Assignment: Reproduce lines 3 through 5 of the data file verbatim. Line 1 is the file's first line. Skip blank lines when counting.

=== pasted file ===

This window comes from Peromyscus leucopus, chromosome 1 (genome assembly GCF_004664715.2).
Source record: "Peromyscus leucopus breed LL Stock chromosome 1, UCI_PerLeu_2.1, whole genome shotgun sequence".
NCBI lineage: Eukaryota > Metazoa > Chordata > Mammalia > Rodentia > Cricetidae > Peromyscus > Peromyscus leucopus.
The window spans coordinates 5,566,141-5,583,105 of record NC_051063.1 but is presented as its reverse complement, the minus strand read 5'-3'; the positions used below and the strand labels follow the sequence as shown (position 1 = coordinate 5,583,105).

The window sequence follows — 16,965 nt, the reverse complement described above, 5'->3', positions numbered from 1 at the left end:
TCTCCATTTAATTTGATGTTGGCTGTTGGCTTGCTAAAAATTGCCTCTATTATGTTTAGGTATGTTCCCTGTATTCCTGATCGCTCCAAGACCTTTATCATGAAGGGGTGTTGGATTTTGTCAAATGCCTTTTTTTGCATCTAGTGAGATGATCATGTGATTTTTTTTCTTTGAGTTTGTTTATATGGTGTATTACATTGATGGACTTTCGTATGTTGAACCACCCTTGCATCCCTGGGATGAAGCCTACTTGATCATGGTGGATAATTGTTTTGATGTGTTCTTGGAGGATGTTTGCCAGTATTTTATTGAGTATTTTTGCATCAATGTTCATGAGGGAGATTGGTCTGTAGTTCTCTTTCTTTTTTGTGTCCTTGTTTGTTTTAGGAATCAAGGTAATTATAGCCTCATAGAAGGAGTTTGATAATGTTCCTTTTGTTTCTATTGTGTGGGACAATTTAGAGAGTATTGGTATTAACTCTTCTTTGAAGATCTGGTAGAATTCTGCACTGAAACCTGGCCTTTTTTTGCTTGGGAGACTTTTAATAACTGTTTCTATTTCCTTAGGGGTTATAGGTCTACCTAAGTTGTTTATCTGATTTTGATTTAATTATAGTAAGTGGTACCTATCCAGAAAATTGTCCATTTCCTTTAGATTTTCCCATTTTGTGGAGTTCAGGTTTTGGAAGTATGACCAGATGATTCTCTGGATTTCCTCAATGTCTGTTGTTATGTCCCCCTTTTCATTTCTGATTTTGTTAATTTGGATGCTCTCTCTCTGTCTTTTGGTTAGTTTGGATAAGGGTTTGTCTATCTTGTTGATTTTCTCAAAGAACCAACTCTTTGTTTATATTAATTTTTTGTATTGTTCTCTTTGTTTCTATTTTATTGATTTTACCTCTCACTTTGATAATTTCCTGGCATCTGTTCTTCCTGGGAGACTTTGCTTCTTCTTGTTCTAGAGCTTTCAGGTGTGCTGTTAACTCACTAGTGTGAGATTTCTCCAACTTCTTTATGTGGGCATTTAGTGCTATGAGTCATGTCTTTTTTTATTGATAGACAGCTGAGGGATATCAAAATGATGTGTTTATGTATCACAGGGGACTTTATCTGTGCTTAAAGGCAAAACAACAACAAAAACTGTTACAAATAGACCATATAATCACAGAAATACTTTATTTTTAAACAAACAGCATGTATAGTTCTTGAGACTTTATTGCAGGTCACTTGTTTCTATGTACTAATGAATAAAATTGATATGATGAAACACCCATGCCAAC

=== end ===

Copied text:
NCBI lineage: Eukaryota > Metazoa > Chordata > Mammalia > Rodentia > Cricetidae > Peromyscus > Peromyscus leucopus.
The window spans coordinates 5,566,141-5,583,105 of record NC_051063.1 but is presented as its reverse complement, the minus strand read 5'-3'; the positions used below and the strand labels follow the sequence as shown (position 1 = coordinate 5,583,105).

The window sequence follows — 16,965 nt, the reverse complement described above, 5'->3', positions numbered from 1 at the left end: